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42 in x 29-5/8 in x 21 in


Walnut; tulip poplar (slip seat)

Credit Line

Historic Odessa Foundation, gift of H. Rodney Sharp

Accession Number



Ex coll. H. Rodney Sharp


This armchair displays strong features of seating from the greater Philadelphia area.  The serpentine crest rail with large, out-flaring ears and a carved shell in the center caps an eared splat typical of the region.  Similarly, the crest rail and rear stiles have a scratch bead along their outer edges. The front seat rail has opposed ogee curves, and the cabriole front legs end in trifid feet.  The rear legs are chamfered, and because of the deeper seat rails associated with the armchair form, the side rails are cut with two tenons that extend through the rear stiles.  The arms have volutes carved into the fronts of handholds but not the sides facing backwards.  The arm supports are especially curvaceous.  The entire back curves front-to-back in an S shape—a nod both to comfort and interest in curving lines.  This front-to-back movement seems to have lost favor about the time of the American Revolution.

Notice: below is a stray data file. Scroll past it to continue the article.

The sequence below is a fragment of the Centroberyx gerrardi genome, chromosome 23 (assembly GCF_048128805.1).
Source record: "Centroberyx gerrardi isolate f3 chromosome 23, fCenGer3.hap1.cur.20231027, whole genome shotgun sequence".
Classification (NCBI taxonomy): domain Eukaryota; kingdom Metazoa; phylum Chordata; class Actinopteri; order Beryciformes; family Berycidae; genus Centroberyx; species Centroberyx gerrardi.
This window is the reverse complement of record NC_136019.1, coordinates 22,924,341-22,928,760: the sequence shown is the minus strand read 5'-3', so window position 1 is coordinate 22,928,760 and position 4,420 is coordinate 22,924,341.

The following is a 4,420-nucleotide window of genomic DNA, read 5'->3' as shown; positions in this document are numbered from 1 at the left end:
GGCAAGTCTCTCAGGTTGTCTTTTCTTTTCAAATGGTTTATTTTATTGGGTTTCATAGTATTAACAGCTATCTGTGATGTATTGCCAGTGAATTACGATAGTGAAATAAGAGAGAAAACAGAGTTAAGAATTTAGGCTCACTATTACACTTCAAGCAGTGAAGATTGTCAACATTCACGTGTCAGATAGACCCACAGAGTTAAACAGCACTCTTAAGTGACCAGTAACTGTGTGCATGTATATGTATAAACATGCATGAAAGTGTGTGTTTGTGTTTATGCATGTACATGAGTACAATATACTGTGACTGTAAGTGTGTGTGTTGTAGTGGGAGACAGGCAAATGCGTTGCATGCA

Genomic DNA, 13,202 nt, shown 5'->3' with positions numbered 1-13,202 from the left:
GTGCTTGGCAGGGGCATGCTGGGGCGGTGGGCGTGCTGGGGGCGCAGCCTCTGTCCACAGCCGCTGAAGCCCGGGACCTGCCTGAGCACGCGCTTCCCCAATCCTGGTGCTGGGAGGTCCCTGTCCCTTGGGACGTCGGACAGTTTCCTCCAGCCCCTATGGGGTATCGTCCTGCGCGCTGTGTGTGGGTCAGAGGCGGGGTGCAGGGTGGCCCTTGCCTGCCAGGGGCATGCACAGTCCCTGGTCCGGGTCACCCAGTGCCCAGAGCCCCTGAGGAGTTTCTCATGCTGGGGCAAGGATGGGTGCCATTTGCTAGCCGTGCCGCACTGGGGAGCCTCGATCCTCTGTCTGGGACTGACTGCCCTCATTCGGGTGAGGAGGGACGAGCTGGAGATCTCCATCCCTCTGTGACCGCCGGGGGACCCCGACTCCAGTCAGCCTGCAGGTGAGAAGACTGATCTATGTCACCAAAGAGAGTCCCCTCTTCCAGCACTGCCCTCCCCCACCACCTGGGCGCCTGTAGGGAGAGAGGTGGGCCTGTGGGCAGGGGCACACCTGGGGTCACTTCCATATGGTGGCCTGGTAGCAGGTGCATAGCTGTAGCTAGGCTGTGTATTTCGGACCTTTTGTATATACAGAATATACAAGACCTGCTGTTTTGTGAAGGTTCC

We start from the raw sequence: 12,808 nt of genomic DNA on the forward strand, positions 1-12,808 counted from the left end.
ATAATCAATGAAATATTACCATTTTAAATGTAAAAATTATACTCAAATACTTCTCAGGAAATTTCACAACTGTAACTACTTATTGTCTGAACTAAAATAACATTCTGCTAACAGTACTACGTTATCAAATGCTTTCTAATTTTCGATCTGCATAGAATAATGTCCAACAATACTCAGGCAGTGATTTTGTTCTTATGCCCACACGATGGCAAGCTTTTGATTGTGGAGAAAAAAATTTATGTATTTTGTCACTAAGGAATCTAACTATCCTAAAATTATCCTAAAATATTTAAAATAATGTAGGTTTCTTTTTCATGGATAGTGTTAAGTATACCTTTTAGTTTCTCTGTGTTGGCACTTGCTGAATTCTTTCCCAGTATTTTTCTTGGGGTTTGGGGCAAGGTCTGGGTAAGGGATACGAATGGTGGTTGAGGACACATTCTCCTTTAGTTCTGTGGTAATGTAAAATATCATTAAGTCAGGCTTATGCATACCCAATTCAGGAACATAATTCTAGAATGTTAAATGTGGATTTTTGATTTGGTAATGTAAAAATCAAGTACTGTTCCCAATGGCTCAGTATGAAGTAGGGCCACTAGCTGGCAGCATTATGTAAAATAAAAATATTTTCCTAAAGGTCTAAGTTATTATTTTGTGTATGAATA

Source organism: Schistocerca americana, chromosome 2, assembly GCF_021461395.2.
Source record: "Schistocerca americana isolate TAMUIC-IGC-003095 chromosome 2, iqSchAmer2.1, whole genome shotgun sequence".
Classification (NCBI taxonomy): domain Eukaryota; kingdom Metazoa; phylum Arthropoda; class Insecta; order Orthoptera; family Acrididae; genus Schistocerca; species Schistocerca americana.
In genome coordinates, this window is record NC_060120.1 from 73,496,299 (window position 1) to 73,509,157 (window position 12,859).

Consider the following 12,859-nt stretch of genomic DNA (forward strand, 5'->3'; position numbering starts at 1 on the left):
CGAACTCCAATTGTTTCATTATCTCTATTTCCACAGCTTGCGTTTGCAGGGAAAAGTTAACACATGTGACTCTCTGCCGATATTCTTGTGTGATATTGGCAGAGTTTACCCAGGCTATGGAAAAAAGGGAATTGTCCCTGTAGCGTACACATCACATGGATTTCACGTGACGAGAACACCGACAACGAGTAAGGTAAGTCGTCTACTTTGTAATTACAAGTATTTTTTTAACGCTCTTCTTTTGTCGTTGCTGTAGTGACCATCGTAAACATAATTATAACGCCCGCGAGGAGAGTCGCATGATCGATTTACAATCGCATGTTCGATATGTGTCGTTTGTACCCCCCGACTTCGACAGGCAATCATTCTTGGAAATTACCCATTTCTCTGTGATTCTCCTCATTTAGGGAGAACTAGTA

Like many armchairs, this one retains evidence of having had a chamber pot built into the seat frame. The armchair has no Roman numeral incised into the front seat rabbet or inside of the rear seat rail.  Also, the tops of the seat rails are not molded, as was so common in Philadelphia urban work.